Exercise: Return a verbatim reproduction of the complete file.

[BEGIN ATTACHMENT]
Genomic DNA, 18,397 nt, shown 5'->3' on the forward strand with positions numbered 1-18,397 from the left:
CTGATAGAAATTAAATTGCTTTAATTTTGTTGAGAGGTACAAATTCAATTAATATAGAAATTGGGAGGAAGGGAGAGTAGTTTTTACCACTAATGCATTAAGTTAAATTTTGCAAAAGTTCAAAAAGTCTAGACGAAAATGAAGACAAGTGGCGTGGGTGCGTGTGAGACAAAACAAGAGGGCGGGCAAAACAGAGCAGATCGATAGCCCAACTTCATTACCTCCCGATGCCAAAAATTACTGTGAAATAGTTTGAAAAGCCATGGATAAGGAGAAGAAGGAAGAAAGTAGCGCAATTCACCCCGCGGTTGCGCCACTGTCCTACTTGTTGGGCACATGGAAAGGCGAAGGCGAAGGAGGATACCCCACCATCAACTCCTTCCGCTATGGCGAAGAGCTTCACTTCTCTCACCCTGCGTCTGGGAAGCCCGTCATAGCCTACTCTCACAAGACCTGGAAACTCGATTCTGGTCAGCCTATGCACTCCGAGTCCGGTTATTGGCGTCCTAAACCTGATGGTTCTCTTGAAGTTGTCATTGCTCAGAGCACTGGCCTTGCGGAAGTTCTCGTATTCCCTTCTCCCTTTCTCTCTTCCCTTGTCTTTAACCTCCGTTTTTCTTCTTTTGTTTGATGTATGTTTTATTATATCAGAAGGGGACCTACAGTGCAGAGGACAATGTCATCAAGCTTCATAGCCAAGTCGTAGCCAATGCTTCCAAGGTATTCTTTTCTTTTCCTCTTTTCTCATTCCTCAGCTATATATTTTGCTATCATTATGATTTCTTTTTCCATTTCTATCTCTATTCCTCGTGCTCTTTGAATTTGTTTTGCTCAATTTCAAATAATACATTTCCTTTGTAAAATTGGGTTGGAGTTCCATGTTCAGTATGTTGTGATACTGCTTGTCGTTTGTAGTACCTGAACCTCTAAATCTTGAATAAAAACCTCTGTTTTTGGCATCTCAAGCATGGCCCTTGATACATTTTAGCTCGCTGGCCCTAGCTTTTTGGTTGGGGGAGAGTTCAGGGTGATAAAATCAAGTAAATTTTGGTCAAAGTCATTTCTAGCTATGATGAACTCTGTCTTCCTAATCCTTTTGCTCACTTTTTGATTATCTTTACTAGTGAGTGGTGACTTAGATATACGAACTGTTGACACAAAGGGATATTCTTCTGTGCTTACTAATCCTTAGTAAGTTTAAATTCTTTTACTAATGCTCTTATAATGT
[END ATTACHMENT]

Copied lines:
Genomic DNA, 18,397 nt, shown 5'->3' on the forward strand with positions numbered 1-18,397 from the left:
CTGATAGAAATTAAATTGCTTTAATTTTGTTGAGAGGTACAAATTCAATTAATATAGAAATTGGGAGGAAGGGAGAGTAGTTTTTACCACTAATGCATTAAGTTAAATTTTGCAAAAGTTCAAAAAGTCTAGACGAAAATGAAGACAAGTGGCGTGGGTGCGTGTGAGACAAAACAAGAGGGCGGGCAAAACAGAGCAGATCGATAGCCCAACTTCATTACCTCCCGATGCCAAAAATTACTGTGAAATAGTTTGAAAAGCCATGGATAAGGAGAAGAAGGAAGAAAGTAGCGCAATTCACCCCGCGGTTGCGCCACTGTCCTACTTGTTGGGCACATGGAAAGGCGAAGGCGAAGGAGGATACCCCACCATCAACTCCTTCCGCTATGGCGAAGAGCTTCACTTCTCTCACCCTGCGTCTGGGAAGCCCGTCATAGCCTACTCTCACAAGACCTGGAAACTCGATTCTGGTCAGCCTATGCACTCCGAGTCCGGTTATTGGCGTCCTAAACCTGATGGTTCTCTTGAAGTTGTCATTGCTCAGAGCACTGGCCTTGCGGAAGTTCTCGTATTCCCTTCTCCCTTTCTCTCTTCCCTTGTCTTTAACCTCCGTTTTTCTTCTTTTGTTTGATGTATGTTTTATTATATCAGAAGGGGACCTACAGTGCAGAGGACAATGTCATCAAGCTTCATAGCCAAGTCGTAGCCAATGCTTCCAAGGTATTCTTTTCTTTTCCTCTTTTCTCATTCCTCAGCTATATATTTTGCTATCATTATGATTTCTTTTTCCATTTCTATCTCTATTCCTCGTGCTCTTTGAATTTGTTTTGCTCAATTTCAAATAATACATTTCCTTTGTAAAATTGGGTTGGAGTTCCATGTTCAGTATGTTGTGATACTGCTTGTCGTTTGTAGTACCTGAACCTCTAAATCTTGAATAAAAACCTCTGTTTTTGGCATCTCAAGCATGGCCCTTGATACATTTTAGCTCGCTGGCCCTAGCTTTTTGGTTGGGGGAGAGTTCAGGGTGATAAAATCAAGTAAATTTTGGTCAAAGTCATTTCTAGCTATGATGAACTCTGTCTTCCTAATCCTTTTGCTCACTTTTTGATTATCTTTACTAGTGAGTGGTGACTTAGATATACGAACTGTTGACACAAAGGGATATTCTTCTGTGCTTACTAATCCTTAGTAAGTTTAAATTCTTTTACTAATGCTCTTATAATGT